THE STOCKING'S STUFFED: Potentially, the Lions have the best offense in the league. Barry Sanders remains his usual spectacular self, and nobody has finer wide-outs than Herman Moore, Brett Perriman and Johnnie Morton. Scott Mitchell has eliminated his inconsistency and looks as if he'll be a productive NFL quarterback for years to come. Tackle Lomas Brown and center Kevin Glover were named to the Pro Bowl, although both will become free agents in the off-season. "Offensively, we have the right ingredients," says Chuck Schmidt, executive vice president and chief operating officer.
WISH LIST: Defensively, the Lions need help just about everywhere, especially in the line and at cornerback. "We may need to make some personnel changes," says Schmidt. "We haven't run-defended all that well." More production from defensive end Luther Elliss, the Lions' top 1995 draft pick, would also be nice. He's 0 for the season in sacks.
DECK THE HALLS: The Lions are so unhappy with their Silverdome lease that they've floated the idea of building a stadium in downtown Detroit. "We're attempting to work out something with the Silverdome," Schmidt says. "Absent that, we'll consider other alternatives. We need to do something. We get no revenue from any stadium sources."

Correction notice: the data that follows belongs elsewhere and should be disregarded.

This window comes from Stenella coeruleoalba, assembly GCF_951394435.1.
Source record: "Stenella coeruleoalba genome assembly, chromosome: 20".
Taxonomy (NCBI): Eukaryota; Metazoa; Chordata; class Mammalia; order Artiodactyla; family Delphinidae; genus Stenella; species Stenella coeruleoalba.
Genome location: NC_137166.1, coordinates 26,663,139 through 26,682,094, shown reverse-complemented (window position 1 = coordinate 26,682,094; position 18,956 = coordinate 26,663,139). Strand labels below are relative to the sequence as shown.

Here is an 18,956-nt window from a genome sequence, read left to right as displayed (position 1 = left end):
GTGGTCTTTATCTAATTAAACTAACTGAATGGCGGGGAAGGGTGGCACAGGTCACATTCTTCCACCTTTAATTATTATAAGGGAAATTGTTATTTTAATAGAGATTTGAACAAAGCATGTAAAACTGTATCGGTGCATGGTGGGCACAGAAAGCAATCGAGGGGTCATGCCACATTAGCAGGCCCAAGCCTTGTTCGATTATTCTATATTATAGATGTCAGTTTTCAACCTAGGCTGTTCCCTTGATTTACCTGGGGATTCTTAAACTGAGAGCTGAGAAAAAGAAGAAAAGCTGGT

THE ORNAMENT AT THE TOP: Coach Wayne Fontes remains under the playoffs-or-else mandate that owner William Clay Ford issued after the Lions fell to 3-6.
NEW YEAR'S RESOLUTION: Shore up the defense and, if Fontes goes, bring in a coach who can help the offense maximize its vast potential. Can anybody imagine what Florida's Steve Spurrier would do with this bunch?
THE STOCKING'S STUFFED: Warren Moon, who has had a far better season than any 39-year-old quarterback has a right to expect, will return for another year. Wideout Cris Carter belongs in the Jerry Rice-Michael Irvin category. The offensive line is a nice mix of young ( tackle Korey Stringer) and old ( guard Randall McDaniel). On defense strong safety Orlando Thomas, who leads the NFL with eight interceptions, should be a strong Rookie of the Year candidate.
WISH LIST: The Vikings may have to replace defensive coordinator Tony Dungy, who'll get a long look from every NFL team in the market for a head coach. Whoever's in charge will need to get more consistency from a defense that has been overpowering only at times. "We'll be looking for more depth on defense, especially cover help in the secondary," says Jeff Diamond, vice president for administration and team operations. The Vikings also hope that running back Robert Smith, who in eight games has rushed for 599 yards, can stay healthy for a full season.
DECK THE HALLS: The Vikings are awaiting the findings of a state task force that's exploring the value of sports franchises and their facility needs. "We're in the bottom quarter of the league, revenuewise, and heading south," says Diamond. "We need to generate more revenue streams, because we have very unfavorable lease terms and concessions agreements. That hurts when we're competing with the big signing bonuses."